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Natural Sharpening Stones

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Natural Sharpening Stones

Price From: €12.90

Availability: In stock

Made in Europe from natural stone. Medium and Extra Fine. Excellent for keeping your scythe blade sharp. More details below

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Price From: €12.90



We have two types of Natural Stones - Medium and Extra Fine


  • Mailänder scythe stone. 
  • A natural canoe shaped stone cut from a quarry near Milan.
  • About 400 grit with a high carborundum content
  • 23 - 24cm length
  • Polished on three sides but left unfinished upon the fourth 
  • Unfinished side can be used upon larger or curved blades and agricultural tools.
  • Lubricate with water.

Extra Fine

  • Rozsutec scythe stone
  • 21 cm long
  • These stones are quarried in Slovakia and milled on all four sides.
  • This is a Fine, about 600 Grit stone for putting the final, razor sharp edge on all curved blades blades such as billhooks, scythes, grass hooks and slashers.
  • They won't remove much metal but will remove most of the scatches left by earlier coarser stones and remove the wire edge.
  • Lubricate with water.

You will need two stones: a coarse stone which is used only occasionally for improving or maintaining the profile of the bevel and repairing the blade; and a fine natural stone, for touching up the edge in the field.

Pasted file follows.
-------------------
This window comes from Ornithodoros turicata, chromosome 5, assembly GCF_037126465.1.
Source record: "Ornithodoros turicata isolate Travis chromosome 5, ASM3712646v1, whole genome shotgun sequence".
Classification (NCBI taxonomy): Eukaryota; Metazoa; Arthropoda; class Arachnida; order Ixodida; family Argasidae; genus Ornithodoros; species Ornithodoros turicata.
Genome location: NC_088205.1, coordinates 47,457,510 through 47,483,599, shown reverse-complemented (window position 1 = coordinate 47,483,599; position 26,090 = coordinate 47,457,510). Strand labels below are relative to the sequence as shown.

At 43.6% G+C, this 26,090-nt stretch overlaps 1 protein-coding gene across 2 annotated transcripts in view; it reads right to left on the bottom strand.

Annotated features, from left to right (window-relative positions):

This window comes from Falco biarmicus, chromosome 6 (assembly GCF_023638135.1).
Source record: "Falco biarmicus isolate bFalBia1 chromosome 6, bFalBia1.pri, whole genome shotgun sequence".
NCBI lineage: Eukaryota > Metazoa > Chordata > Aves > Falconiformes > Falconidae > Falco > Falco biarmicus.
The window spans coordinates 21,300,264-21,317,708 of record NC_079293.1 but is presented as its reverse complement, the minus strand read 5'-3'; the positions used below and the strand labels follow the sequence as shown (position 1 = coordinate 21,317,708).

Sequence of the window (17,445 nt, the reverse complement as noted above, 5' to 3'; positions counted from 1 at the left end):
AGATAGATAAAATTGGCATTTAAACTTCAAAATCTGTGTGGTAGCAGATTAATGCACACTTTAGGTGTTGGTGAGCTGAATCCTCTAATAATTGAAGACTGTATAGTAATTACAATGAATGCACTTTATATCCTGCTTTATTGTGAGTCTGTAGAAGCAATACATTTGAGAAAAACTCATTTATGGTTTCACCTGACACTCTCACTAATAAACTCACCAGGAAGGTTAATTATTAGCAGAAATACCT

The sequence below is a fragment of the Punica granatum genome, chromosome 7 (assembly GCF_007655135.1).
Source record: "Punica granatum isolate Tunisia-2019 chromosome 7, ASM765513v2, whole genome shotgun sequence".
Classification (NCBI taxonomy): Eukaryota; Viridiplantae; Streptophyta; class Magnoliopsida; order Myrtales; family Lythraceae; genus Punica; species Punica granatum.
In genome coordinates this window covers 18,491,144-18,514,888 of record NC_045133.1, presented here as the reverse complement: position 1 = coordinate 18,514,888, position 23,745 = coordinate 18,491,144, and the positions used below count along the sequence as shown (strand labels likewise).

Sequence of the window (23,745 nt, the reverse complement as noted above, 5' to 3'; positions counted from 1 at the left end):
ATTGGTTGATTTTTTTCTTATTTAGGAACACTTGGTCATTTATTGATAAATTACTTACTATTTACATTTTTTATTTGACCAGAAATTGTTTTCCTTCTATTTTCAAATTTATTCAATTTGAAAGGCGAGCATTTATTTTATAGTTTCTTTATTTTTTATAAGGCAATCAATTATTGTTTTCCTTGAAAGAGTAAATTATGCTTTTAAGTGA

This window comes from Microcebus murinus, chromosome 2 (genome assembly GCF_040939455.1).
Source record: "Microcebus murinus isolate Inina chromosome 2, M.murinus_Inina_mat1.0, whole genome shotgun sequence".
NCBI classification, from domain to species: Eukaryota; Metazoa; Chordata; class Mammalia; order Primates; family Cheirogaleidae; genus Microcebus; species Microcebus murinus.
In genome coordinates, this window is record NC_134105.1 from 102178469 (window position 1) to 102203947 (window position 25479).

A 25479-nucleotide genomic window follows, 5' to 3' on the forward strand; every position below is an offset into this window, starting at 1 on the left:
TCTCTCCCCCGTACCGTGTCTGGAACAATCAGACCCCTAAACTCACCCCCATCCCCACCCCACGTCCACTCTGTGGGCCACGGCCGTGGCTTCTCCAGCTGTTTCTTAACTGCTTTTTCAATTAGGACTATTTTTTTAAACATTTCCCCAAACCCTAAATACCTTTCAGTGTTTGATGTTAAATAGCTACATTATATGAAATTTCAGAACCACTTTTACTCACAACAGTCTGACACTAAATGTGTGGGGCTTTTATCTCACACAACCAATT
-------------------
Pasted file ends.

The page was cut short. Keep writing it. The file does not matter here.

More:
• The bevel is on the uppermost side of the blade, so that the blade bites downwards into the stem of the grass, (rather than upwards which would give the grass more of an opportunity to bend away from the blade).
  •  The bevel on the upper side of the blade is very slightly greater than the angle created when your curved scythe stone rubs both against the sharp edge and the back rib of the blade. In other words if the end of your stone is rattling against the rib when you sharpen, this is OK, and means you have almost the right angle and are merely inflicting very marginal wear on your stone.
  • The underside of the blade is basically flat (though rounded), and the object is to remove the burr created when you sharpened the top side.
  •  Strokes should be outward, with the stone moving in the direction in which the blade cuts. Strokes should start at the handle end of the blade and progress towards the tip.
  • The most normal stance for sharpening is to hold the scythe upside down, with the top of the snath on the ground and the blade pointing outward and away from you towards the right, at an angle of about 45 degrees when viewed from above.
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